In his two NFL seasons, Kuechly has been a revelation, a living, breathing black hole that swallows up the football and opposing players alike. In addition to his 156 tackles in 2013, he also contributed four interceptions and two sacks. Kuechly is the unquestioned leader of the Panthers defense and is the most valuable player on the team not named Cam Newton.
He is already one of the best defensive players in the game. If he keeps up at this pace, he could go down as one of the greatest middle linebackers of all time.
No. 2: Rams DE Robert Quinn (24)
The most feared pass-rusher in the NFL is only 24 years old.
St. Louis Rams defensive end Robert Quinn has exploded onto the NFL scene since being selected with the 14th overall pick of the 2011 draft. His 2013 campaign is the stuff of legend, as he accumulated 19 sacks and seven forced fumbles.
In fact, he was so dominant last year that he finished as Pro Football Focus' top-ranked 4-3 defensive end by a staggering 49 points.
With very solid teammates along the defensive line (end Chris Long and tackles Aaron Donald and Michael Brockers), Quinn is set to flatten opposing quarterbacks once again in 2014. It's a real possibility that he eclipses the 20-sack plateau this autumn and challenges for the all-time single-season sack record (22.5).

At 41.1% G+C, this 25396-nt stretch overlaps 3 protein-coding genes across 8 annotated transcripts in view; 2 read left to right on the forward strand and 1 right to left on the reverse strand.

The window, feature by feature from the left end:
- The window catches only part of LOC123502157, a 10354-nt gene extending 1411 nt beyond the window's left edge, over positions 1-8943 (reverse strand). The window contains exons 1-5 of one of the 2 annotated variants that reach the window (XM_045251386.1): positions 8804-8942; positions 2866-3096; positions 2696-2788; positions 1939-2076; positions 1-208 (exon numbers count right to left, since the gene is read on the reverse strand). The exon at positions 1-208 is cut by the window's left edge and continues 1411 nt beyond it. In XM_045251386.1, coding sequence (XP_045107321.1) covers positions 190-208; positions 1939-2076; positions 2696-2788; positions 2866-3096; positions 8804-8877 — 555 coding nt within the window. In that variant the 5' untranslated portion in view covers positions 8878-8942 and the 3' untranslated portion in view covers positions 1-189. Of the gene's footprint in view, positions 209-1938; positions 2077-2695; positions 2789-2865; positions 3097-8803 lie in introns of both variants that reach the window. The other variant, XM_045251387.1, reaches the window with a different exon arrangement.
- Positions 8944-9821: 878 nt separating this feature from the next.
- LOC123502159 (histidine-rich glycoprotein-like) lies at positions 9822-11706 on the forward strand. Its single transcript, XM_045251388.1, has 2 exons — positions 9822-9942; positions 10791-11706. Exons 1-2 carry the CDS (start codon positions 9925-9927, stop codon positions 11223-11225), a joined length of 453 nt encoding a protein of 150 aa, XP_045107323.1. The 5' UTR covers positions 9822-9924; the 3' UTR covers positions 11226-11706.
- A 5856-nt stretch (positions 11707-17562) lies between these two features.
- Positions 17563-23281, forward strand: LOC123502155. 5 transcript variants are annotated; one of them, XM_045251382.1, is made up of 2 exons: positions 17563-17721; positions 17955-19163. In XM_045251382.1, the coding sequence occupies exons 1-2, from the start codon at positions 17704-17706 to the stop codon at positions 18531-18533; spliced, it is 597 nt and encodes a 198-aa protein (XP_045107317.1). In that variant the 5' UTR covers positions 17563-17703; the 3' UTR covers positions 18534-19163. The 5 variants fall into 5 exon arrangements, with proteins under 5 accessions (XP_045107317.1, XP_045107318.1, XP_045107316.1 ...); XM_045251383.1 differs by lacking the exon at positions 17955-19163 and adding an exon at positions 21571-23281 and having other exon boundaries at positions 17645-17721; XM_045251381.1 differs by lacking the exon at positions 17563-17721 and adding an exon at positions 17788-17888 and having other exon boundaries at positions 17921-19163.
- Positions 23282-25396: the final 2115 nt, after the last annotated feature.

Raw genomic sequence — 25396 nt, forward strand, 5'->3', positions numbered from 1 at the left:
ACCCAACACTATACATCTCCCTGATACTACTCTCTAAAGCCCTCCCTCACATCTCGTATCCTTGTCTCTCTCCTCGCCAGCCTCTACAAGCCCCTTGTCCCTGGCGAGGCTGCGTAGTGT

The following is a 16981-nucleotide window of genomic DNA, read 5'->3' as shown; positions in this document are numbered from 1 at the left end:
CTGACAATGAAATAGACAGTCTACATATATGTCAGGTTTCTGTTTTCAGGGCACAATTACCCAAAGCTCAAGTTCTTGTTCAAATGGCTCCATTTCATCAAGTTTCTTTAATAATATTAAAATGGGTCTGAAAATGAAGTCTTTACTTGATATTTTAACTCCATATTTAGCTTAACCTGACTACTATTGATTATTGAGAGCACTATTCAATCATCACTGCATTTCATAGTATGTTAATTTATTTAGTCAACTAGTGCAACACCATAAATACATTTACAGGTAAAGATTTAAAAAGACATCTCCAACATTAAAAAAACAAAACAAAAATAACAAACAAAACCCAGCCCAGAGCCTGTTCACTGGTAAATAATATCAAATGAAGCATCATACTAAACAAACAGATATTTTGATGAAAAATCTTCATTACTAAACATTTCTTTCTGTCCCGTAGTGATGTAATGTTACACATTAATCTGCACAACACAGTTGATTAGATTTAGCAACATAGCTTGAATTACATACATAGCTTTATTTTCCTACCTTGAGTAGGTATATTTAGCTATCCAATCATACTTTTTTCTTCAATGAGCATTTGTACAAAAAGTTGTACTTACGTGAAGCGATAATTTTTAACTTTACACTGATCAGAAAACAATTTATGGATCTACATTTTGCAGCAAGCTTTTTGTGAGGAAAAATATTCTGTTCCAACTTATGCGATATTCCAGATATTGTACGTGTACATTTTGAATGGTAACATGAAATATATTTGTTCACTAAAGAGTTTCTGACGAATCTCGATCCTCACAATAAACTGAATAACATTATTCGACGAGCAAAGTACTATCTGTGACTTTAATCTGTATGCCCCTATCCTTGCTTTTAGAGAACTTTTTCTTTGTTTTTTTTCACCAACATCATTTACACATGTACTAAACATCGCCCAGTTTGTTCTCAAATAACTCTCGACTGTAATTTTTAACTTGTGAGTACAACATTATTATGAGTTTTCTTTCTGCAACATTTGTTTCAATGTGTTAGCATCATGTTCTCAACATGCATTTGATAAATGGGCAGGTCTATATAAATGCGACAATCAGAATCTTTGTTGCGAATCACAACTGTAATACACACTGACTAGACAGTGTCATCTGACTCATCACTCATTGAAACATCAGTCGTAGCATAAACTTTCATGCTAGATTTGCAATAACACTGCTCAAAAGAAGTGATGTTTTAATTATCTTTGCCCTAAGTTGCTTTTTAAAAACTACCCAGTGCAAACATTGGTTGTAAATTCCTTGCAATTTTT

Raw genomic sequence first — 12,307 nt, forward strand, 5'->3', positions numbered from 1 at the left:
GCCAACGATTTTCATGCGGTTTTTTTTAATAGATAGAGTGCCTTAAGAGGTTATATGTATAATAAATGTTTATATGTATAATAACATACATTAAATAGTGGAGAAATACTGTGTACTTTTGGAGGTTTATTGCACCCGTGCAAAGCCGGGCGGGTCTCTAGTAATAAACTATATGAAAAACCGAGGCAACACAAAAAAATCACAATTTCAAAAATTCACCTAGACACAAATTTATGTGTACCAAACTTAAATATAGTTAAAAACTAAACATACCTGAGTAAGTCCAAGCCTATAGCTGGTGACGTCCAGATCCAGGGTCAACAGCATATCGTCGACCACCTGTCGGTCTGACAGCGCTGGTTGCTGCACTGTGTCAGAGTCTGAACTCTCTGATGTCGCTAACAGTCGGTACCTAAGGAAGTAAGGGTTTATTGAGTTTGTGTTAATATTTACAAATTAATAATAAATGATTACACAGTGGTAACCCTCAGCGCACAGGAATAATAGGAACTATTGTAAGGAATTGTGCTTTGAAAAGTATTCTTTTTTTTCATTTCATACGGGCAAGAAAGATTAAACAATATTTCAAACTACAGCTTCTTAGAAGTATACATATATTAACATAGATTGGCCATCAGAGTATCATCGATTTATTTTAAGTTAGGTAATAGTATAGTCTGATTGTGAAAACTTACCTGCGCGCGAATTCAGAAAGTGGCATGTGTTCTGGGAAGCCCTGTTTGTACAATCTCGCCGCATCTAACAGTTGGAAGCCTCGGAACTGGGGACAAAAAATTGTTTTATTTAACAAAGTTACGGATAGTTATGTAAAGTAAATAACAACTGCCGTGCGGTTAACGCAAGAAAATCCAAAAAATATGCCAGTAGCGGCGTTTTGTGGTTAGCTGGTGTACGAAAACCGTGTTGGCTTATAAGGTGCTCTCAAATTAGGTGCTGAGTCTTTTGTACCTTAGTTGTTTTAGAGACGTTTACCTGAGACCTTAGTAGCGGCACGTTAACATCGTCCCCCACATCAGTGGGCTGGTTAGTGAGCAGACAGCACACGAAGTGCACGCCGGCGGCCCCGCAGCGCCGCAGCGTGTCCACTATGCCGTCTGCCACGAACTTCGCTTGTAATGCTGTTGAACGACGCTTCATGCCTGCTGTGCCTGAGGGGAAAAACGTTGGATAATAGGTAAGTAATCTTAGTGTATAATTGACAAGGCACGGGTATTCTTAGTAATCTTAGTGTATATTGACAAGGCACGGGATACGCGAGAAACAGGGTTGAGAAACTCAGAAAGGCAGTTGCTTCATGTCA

No. 1: Colts QB Andrew Luck (24)
The first 24 players on this list are great, no doubt.
But there's another who rises above the pack. One whose value is so colossal that he wouldn't be dealt in a trade for any of them, yet the other franchises would be falling all over themselves to acquire him.
In two seasons, that person has thrown for 46 touchdown passes. He's led the Indianapolis Colts to back-to-back 11-win seasons. He's already engineered eight career fourth-quarter comebacks.
His name is Andrew Luck, and he is a bad, bad man.
Luck is an absolute destroyer, possessing an elite combination of athleticism and intelligence. While his natural abilities should evoke feelings of rampant jealousy, he manages to disarm potential haters with his boyish charm. He gives off the impression of a regular dude who just happens to have been perfectly equipped to dominate the game of football.
At age 24 and entering year three, Luck is on the precipice of truly great things. He's the most coveted asset in the league over or under the age of 25, and it should surprise no one if he adds a Super Bowl ring to his resume in the next few seasons.